I place Woolworths and Coles in the transactional category because the core of their services are broadly interchangeable. As professor of marketing science at the University of South Australia, Byron Sharp, stated in an interview with ABC News, “shopping decisions remain far more influenced by store location and availability of parking.”
Transactional programs need to do more to engage their customers emotionally by drawing connections between the program and the customer’s identity.
Depleted loyalty programs
Low activity and low stickiness is a ‘depleted’ loyalty program. It’s one that needs radical overhaul because it’s not engaging your market and not stimulating purchase. Sorry to say, but spending money on someone who doesn’t like you or share themselves with you is well, not a relationship.
Local cafes tend to fall into the ‘depleted’ trap particularly when they use stored value rather than ‘punch’ cards. These cards might be great data sources to link the customer to the purchase but they fails the behavioural test of vividness; if you can’t see the outcome (i.e. how many coffees I need to buy to get one free) you are less likely to work towards it.
Habitual loyalty programs
What you should be driving for with your loyalty program is high stickiness and high activity, in other words, a ‘habitual’ loyalty program. Sure your customers like your brand, but they are also actively putting their money where their mouths are. Importantly your loyalty program is driving habituation rather than just attitudinal regard, meaning your customers will be extremely difficult to dislodge from the relationship because you’ve moved beyond intellectual and emotional engagement, and created a habit of buying your brand. Let’s not kid around, this is the real-deal. Warning to commitment-phobes, this is a marriage!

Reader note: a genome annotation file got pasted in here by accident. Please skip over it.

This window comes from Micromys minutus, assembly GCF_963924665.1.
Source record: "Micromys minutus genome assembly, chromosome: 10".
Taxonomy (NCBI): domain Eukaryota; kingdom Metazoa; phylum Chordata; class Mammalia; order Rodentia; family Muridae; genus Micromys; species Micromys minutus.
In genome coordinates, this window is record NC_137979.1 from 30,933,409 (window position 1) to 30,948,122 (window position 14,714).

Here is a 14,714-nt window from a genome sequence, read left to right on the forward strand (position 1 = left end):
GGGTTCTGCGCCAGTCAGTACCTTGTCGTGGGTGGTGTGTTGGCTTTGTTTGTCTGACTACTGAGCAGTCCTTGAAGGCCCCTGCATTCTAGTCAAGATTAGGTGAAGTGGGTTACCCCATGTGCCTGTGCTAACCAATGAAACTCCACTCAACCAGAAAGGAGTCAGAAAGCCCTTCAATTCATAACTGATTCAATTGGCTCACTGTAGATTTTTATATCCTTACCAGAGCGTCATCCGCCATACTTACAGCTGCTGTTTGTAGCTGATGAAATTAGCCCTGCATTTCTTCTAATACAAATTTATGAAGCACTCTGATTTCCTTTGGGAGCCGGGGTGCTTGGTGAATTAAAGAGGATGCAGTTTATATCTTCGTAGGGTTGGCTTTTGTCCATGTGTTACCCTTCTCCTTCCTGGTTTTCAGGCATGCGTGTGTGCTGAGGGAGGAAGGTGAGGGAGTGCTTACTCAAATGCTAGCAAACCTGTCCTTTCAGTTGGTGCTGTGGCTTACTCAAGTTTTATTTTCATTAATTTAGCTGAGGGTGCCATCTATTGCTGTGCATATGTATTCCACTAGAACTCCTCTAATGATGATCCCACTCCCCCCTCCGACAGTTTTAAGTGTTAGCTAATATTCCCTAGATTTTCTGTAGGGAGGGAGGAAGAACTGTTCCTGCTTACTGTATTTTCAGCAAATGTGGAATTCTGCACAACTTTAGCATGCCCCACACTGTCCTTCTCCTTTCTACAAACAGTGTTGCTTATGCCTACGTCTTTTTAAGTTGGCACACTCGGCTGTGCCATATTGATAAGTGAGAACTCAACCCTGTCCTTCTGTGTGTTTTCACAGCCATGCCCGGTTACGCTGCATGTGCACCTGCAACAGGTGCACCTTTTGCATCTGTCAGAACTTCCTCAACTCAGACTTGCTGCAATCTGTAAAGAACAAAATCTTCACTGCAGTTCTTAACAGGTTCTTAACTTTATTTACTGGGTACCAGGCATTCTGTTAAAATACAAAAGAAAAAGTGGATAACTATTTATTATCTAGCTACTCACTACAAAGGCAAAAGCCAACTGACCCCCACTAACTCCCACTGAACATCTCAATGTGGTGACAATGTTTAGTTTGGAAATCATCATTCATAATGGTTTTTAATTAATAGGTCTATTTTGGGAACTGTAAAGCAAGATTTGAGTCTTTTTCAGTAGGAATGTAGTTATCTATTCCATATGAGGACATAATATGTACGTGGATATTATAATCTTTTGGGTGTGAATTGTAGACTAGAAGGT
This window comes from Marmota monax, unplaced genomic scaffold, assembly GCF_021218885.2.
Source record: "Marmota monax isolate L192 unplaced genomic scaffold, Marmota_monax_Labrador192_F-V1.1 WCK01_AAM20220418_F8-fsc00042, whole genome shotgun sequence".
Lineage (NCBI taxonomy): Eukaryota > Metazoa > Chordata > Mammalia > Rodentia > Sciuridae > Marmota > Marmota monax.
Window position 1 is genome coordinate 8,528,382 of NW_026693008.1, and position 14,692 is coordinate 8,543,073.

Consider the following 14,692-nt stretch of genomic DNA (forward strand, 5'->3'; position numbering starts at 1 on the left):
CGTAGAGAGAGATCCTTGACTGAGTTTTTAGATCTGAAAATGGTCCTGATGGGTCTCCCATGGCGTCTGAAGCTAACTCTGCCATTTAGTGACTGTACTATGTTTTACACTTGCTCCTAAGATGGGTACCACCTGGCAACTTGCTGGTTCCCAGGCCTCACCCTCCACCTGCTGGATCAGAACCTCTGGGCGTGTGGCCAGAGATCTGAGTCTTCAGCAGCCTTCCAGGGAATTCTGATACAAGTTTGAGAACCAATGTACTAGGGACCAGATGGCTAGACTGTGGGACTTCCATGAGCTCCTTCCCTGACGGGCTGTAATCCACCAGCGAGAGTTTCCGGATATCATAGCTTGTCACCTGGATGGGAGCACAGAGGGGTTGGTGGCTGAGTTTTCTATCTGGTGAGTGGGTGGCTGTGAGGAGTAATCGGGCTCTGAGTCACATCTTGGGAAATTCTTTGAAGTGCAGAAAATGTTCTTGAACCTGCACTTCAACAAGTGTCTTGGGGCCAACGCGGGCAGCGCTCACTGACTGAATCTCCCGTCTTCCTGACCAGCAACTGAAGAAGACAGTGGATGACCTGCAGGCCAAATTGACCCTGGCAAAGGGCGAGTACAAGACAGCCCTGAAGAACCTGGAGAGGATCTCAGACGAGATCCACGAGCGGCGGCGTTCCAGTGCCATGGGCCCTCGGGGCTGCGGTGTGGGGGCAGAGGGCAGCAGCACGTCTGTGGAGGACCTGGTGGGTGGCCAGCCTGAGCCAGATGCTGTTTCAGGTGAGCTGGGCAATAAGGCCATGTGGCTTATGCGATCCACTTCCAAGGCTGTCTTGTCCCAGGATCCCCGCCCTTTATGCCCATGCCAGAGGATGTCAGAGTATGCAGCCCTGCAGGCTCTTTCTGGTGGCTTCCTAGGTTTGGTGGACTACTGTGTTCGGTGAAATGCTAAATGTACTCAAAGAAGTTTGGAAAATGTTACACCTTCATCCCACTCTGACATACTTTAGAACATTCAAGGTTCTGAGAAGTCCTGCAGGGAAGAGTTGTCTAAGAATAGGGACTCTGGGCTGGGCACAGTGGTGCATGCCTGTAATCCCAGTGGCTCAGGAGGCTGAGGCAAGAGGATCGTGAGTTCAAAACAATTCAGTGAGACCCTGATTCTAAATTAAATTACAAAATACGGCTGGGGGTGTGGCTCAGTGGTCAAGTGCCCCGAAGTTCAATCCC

Retailer Myer is trying to habituate behaviour through its Myer One program. Rewards are geared towards in-store use, connecting the value of the reward with revenue generation and customers receive personalised invitations and benefits, for instance a birthday voucher to enhance stickiness. The rewards are presented in stored-value card format, which is important behaviourally in two ways. First, it is a tangible representation of value that separates it from other mental bank accounts the customer will have, increasing it’s likelihood of use as a guilt-free purchase currency and second, the customer has the freedom to choose how to spend the reward, maximising their sense of personal control.
In the past I would have also placed Qantas in the habitual box. Qantas works hard to remind customers where their points can take them (vividness), partners extensively to make points generation easy, and uses membership tiers to motivate customers to increase activity. However, expiring unused but earned points, and restrictions on use of points reduces the ‘stickiness’ dimension and leaves Qantas close to transactional. Increasingly out of sight, out of mind.
Loyalty programs can be an important source of marketing for businesses but they come with a big, fat caution: love won’t pay the bills and action can be empty. Strike a balance of both and you will successfully drive habituation and through that, healthy ROI.